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Getting desperate: 4 year old won't stay in bed!

(36 Posts)
CountingSparrows Thu 06-Dec-12 12:31:39

Ds has always been a good sleeper but occasionally gets unsettled (birth of sib; starting school; illness for eg). He gets into a habit of coming into our room or just shouting 'mummeeeeee' from his bed. It can be for a wee, drink, tuck in, anything really. Up to 10 times p/night shock

If I leave him he screams and shouts a d wakes others up. He knows he needs to stay in bed all night, quietly but seems unable to manage. He loses opening his advent calendar, various treats and rewards which have been offered. He seems unable to help it.

Can anyone advise, getting so desperate.

CountingSparrows Sun 09-Dec-12 19:26:51

Thanks, really helpful. Might explain why he has been so difficult since starting school. I will phone gp tomorrow and make an appointment. Thanks again.

cheekydino Sun 09-Dec-12 15:06:17

Hi OP - we have had similar issues with our ds (4) and he's just been diagnosed with sensory processing issues among other things. He was diagnosed a bit by accident as we had been referred to a paediatrician for something else which turned out not to be anything, and also saw an OT. It has been really useful as he now has an IEP at his preschool and they help him with some of his issues about messy play and dressing. He has no idea that there is anything different about him and the assessment was just playing really. We got a big list of things to do to help him cope with the sensory issues. We have found it hard to know when to give him some control and when to be strict, but bedtime we decided to let him have the sensory issues as he likes them (door open, landing light on, sheet a particular way) but get cross if he does things like call us back for an extra cuddle or acts like he can't reach his water which we leave next to his bed. I'm just glad we have the chance to work on things before he starts school as he wouldn't have coped, I think, starting without them being aware of his issues and would probably have had lots of inexplicable (to them) meltdowns.

Would recommend getting referred to an OT if you can.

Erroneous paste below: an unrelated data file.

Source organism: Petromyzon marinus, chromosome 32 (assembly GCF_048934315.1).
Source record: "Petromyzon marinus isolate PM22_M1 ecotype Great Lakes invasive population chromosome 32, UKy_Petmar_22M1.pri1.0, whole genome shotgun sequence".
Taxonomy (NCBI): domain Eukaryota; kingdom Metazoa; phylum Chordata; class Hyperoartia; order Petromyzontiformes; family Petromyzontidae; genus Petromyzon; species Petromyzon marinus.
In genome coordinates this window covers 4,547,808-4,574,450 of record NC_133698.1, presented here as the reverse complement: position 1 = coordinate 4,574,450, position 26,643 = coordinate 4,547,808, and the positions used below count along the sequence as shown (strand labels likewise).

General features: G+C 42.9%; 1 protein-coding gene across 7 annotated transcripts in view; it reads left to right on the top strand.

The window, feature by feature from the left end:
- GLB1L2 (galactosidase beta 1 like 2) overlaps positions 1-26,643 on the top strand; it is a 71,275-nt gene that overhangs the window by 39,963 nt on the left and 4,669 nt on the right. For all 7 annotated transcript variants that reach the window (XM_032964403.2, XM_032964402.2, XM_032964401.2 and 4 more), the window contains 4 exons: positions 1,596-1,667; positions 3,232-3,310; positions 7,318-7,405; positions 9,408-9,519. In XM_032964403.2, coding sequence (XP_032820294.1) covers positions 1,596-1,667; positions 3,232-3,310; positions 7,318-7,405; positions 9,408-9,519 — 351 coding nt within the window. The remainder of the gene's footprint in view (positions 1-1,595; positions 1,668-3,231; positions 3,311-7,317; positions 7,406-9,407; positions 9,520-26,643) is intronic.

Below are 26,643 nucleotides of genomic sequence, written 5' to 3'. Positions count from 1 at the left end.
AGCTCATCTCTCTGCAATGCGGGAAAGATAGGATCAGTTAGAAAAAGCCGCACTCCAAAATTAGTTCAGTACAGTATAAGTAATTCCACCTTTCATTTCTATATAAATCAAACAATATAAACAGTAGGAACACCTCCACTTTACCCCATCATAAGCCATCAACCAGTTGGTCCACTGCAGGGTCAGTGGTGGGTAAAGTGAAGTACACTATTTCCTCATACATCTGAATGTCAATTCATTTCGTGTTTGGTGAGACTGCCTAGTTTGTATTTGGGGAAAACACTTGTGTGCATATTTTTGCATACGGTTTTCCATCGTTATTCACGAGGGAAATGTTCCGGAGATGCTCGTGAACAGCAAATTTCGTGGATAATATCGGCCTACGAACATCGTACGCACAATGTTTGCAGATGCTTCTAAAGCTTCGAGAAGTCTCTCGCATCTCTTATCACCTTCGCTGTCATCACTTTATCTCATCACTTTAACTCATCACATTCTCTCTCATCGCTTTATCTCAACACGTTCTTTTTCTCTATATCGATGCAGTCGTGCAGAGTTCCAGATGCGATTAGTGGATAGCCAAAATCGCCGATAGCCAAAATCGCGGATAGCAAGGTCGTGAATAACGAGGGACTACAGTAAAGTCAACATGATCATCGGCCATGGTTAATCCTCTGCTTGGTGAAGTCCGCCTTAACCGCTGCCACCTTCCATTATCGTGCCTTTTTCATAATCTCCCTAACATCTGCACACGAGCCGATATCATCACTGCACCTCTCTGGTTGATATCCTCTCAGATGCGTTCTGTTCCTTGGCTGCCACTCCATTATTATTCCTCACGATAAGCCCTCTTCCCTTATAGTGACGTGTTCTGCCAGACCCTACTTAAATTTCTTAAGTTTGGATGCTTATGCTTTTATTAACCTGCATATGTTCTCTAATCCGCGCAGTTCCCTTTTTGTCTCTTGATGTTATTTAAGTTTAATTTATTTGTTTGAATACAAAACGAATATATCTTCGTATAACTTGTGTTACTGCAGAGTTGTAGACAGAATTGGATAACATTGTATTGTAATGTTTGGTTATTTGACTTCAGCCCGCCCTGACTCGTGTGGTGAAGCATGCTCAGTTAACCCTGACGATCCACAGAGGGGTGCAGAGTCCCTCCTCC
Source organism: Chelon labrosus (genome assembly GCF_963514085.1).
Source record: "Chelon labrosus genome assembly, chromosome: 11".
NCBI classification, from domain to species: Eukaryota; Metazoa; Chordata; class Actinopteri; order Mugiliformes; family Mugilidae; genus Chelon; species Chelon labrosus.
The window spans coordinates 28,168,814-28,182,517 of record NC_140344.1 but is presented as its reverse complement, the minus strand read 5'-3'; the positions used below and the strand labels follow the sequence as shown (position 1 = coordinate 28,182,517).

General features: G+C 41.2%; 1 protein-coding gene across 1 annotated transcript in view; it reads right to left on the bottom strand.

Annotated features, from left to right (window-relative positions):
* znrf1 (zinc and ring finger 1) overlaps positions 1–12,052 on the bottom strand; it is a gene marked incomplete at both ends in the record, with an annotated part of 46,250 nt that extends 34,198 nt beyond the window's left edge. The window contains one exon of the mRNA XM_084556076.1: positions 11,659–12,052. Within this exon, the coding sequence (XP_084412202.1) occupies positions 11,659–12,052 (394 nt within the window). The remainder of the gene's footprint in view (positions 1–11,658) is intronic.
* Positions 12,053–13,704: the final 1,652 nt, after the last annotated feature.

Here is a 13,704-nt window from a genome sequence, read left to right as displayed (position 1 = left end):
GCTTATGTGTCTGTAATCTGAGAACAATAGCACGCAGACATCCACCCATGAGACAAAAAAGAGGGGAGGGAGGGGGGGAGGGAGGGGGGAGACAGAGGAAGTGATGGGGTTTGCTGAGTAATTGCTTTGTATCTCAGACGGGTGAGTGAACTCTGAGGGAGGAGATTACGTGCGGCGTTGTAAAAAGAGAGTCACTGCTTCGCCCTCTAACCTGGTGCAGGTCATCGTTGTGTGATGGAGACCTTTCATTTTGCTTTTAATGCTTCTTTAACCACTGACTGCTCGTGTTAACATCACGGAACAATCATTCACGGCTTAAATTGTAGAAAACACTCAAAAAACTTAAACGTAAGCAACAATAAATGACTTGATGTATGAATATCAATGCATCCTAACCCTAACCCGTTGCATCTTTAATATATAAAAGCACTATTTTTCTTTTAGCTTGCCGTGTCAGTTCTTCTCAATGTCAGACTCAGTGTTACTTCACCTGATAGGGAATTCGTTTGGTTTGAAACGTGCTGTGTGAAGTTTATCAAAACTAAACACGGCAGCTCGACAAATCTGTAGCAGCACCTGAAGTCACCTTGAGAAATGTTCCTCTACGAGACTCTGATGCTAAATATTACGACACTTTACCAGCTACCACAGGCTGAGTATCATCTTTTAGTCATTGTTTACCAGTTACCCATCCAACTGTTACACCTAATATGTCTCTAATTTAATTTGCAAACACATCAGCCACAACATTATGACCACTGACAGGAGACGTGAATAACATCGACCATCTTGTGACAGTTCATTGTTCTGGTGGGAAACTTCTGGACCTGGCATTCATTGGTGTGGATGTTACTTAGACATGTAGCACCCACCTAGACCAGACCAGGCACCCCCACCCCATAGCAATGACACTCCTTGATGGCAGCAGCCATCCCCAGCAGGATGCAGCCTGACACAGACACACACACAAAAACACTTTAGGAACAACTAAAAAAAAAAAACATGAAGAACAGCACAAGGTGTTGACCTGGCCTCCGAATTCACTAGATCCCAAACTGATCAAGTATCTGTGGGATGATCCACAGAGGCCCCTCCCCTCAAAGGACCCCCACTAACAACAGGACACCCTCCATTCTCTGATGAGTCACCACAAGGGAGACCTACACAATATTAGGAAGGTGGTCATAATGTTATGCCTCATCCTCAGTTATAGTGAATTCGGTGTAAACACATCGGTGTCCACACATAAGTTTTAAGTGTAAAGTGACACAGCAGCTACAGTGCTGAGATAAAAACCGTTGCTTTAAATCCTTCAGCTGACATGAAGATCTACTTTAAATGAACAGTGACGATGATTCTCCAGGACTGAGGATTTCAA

CountingSparrows Sun 09-Dec-12 13:50:41

Oh yes that would be fine, I just mean if he had to talk to someone about it. I will talk my very good gp I think, as she can refer us if necessary. What would be the likely route, what is done to help anxious children if help is deemed necessary? That is what worries me, him realising he is unusual.

NagooHoHoHo Sun 09-Dec-12 11:07:28

You talking to anyone about how to manage his anxiety need not be making a big deal of it to him. Yes it's acknowledging it, but only between you and the HV.

thornrose Sun 09-Dec-12 11:02:17

Tgger - sticking to my guns and not engaging never made my child "stop fussing". It's great that it worked for you though.

thornrose Sun 09-Dec-12 10:57:31

Counting - I had similar problems when my (now 13yo) dd was this age. It's very intereresting that you said if you were a single parent you would have had ds in your bed. That was me and I spent the next 7 years trying to get her out blush so well done for not "giving in".

Regarding the anxieties, I felt instinctively with my dd that they were very real and needed to be acknowledged and in some ways she did need "control."

Your ds may benefit from some support with his sensory issues and anxiety and that can take time to get in place. It might be a good idea to start the ball rolling now.

CountingSparrows Sun 09-Dec-12 10:38:20

Really interesting reading, thanks. We all patent differently and all our children are different too so what works for some etc etc. There isn't a right or wrong way, as long as we are being kind, fair and thoughtful about it.

Its a really good point about feeding anxieties by giving them too much control. I am sure I do this do can change that. I ask him too many questions and encourage him to make decisions too much. That's why he has such a good relationship with his dad, fairly strict and inflexible dh I suspect.

He definitely has sensory issues; socks have to be inside out due to seams, no labels, hates wet and dirt etc. very 'fussy' about things like that. Also strong gag relflex and can be put off his dinner by anything (like making eye contact with the dog grin confused)

I gave considered talking to someone about it but worry about making it into a big deal.

He stayed in bed again last night btw! I slept with poorly baby though. Well, I say slept...

BertieBotts Sat 08-Dec-12 23:16:04

Was that aimed at me? I put letting in quotes for a reason, but anyway.

Tgger Sat 08-Dec-12 23:03:37

I agree with the pp, but I would also consider that if you give young children too much responsibility re deciding what goes on it makes them more anxious, not less.

TowMater Sat 08-Dec-12 22:59:44

It does sound like your son is an anxious boy, and what you just mentioned about him being obsessed with being tucked in made me wonder whether he has other sensory issues. My son is a very anxious boy and we had horrendous problems in the past with his sleeping pattern, and we ended up talking to a sleep consultant. Some advice she gave, which might possibly be worth considering, is whether there is any part of his environment that is there when he settles to sleep that isn't when he wakes? For example, is his room darker then when he went to sleep, or is there less noise in the house? A change in environment can trigger anxiety and recurrent night time waking.

I think you should chat to your GP about how anxious your son is, or maybe CAMHs might be a good place to go for advice on how to teach him to regulate himself so that he's not getting overwhelmed?
Also, have you considered a groclock?

Tgger Sat 08-Dec-12 22:54:09